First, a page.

I know this would take some time, but it’s a hospital.  A teaching hospital.  A teaching hospital with renowned doctors and bright residents who are still young enough to be idealistic,  so why not teach them how to approach the most challenging patients?  Why not teach them that they might can make a real difference in one family’s life with a little extra time thinking, communicating and reaching out to find resources in the community?

“He’s older now,” the nurse also added.  I’m tired of hearing that too.  It’s clear to me that younger patients get a bit more attention and time, I guess, because the doctors are more hopeful that they can do something.  (Studies suggest that early intervention in schizophrenia leads to a better prognosis).

His age isn’t applicable to how I feel right now.  His life is.

What am I willing, or not willing to do?

It’s possible that I’m willing to die trying to save my son.

Today the nurse said he would worry for me.  That was a blessing.

Thank you for visiting my blog.

All my tears

All my tears may account for years but when I look at these photos, I can see that it was only days ago that I was smiling.   I smiled yesterday when I received a surprise phone call from a friend.

Yesterday brought a resolution to a recent crisis, but the aftermath of having gone through it has triggered an acute episode of severe depression.

Depression is something I’ve suffered with for most of my adult life but most certainly I don’t feel this bad all the time.  I couldn’t take it if I did.

I also have PTSD.   I am sure this is the root of the depression I’m experiencing.  I had terrible nightmares after the resolution.  The crisis was too familiar, which is all I’m able to write at this time.

I’m sharing these photos because the moments in time when they were taken, which was not so long ago, I was okay.  Okay meaning able to smile, eat, enjoy parts of my life and sleep.

I have laughed before and I will laugh again — maybe today but until then, I hope you like the pictures.

Thank you for visiting my blog.

traveling dogs posing for the camera

cute camp dog gives her mate a kiss

we danced around the fire at night in the mountains while camping

campdance

fibromyalgia made sure I was up to greet the morning crows!

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The Fence Sitter

Fence Sitter for Lady DogKisses aka Michelle. Image by Leslie S. IconDoit, the blog)

Fence Sitter

I wrote to my friend, Leslie Sigal Javorek, trying to describe the images and feelings I have when I consider ways to help my adult son in his healing journey, which has in the past meant navigating the mental healthcare system.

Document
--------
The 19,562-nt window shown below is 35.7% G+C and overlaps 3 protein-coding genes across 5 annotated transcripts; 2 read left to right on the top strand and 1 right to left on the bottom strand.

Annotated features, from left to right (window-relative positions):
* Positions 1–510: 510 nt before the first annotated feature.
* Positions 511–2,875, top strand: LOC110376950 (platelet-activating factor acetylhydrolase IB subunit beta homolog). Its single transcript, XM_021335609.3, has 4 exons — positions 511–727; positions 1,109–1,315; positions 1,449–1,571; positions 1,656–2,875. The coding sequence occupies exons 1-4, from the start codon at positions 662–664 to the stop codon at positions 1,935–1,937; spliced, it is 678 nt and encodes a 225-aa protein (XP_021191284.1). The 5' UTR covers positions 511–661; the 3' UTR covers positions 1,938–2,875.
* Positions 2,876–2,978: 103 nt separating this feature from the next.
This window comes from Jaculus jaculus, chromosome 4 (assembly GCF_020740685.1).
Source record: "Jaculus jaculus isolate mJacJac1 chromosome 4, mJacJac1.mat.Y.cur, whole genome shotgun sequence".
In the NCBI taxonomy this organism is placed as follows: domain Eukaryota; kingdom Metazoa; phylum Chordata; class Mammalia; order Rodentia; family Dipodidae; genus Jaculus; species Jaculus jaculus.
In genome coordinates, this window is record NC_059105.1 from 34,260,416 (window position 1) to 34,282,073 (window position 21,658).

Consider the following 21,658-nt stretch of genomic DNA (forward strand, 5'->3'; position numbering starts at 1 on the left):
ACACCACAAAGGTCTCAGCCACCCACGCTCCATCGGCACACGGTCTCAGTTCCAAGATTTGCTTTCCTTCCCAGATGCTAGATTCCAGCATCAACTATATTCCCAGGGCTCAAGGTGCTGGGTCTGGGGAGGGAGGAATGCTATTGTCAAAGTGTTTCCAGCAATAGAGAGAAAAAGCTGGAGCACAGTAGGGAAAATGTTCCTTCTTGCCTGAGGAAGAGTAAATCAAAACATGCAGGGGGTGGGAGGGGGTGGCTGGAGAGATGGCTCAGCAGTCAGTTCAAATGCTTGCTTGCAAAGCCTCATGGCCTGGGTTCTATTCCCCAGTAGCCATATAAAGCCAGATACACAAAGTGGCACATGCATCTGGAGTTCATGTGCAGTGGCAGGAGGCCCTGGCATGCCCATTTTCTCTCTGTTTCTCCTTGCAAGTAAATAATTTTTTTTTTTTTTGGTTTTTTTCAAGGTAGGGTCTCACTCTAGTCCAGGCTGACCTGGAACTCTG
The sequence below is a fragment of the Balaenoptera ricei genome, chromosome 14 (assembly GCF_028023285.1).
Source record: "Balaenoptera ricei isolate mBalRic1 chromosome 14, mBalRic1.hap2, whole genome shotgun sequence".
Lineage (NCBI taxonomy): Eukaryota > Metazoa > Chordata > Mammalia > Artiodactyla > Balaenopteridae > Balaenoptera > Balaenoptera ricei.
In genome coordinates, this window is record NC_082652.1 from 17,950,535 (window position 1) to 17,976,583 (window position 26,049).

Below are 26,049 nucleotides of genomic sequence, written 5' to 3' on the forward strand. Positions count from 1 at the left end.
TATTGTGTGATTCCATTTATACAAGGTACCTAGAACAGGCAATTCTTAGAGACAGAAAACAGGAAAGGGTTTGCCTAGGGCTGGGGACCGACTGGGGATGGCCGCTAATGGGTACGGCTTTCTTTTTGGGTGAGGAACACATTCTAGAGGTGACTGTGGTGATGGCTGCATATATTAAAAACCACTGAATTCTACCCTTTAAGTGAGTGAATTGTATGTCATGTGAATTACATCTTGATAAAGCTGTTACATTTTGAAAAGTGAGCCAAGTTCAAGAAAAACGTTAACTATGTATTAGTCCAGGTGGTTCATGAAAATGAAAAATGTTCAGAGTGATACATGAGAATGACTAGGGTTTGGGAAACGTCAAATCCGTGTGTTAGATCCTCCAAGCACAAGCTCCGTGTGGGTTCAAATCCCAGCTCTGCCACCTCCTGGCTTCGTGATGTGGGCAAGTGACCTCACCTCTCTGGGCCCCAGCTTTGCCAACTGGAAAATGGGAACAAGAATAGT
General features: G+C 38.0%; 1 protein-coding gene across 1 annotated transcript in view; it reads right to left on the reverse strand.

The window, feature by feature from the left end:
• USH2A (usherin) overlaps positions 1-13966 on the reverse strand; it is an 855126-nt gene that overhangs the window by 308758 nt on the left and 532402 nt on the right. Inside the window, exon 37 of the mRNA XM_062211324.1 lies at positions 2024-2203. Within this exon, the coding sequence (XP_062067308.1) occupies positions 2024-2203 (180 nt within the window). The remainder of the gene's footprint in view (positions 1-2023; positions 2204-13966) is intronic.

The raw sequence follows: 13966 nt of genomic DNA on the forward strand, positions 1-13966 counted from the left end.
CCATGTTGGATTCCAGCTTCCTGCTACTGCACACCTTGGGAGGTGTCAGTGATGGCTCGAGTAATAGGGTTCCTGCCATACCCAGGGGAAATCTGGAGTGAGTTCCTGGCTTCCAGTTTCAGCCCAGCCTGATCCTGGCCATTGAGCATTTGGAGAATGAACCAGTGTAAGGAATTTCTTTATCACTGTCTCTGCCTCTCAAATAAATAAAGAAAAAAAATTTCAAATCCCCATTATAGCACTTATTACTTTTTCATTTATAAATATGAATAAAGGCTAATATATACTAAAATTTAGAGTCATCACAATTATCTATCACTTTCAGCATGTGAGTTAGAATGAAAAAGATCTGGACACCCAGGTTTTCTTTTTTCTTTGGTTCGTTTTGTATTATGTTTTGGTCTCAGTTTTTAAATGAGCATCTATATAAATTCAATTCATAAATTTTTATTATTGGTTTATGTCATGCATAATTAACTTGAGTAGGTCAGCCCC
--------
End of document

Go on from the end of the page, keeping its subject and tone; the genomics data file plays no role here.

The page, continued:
Leslie is a talented artist and author of the blog, IconDoIt, which is how I first came to know her. 

The drawings of the “FenceSitter” surprised me.  I loved them right away. The insight I saw in the image amazed me.  Little details, such as the red velvet fairy-like trousers and the white ruffled shirt reminded me of myself.  

The cute alligator came first and the dogs later.  They were perfect really.  I’ve only played with painting and drawing a few times in my life, so the Fence-Sitter was the first time I had seen my experience and feelings in a tangible form.

The woman I imagined can never decide which side of the fence she should be on.  “She has one leg on each side,” I had written Leslie.  “I’m not sure what is around her or the fence.  She simply can’t decide which road to take or what opinion to have.  She’s always wondering which side has less potential for harm.  Hard choices are on both sides and the fence is starting to hurt.  She needs to be free.  She knows in her heart she will probably never fully stand on either side of the fence.”

I haven’t always been a Fence-Sitter.  In my twenties I had strong opinions and was not afraid to express them, at least to people whom I trusted.  I was reluctant in academic arenas and sometimes in the jobs I held.  I knew what I liked.  I knew what I thought was right or wrong.  I knew what I believed in, but over time, I lost my footing.  Everything changed when my son was diagnosed with a mental illness.

 

“Fence Sitter” Image copyrights belong to Leslie Sigal Javorek.  Visit her here: IconDoIt.

Also, I wanted to share that Leslie has a store on Zazzle where she sells her original art– (IconDoIt, the Store).  Her art is very cool!  Thanks for visiting DogKisses.

Schizophrenic is an outdated word

The last time I heard a medical professional use the word, “schizophrenic,” was while I was having tests done at the pulmonary clinic.  The nice man who administered the tests had worked at our state mental institution more than twenty years ago.

He told me that he had loved his job there and also spoke tenderly about the patients he got to know while he worked there.  He told me a few stories and then he said the word, schizophrenic.   He hadn’t used it in a derogatory manner but it still surprised me.  I didn’t say anything to him because I assumed that it was a commonly used label — back then.

Hollywood still uses the word.  I’m surprised when I hear the word used in movies made within the past decade,  but then lots of things surprise me.

Not everyone has a family member who has been diagnosed with schizophrenia, so most people don’t know what it is like to love someone who can be completely and wholly defined with one word.

I think about how I would like it if people called me a fibromyalgic, or a Chronic Fatigueic, or a depressive, the latter label of which some people actually do use.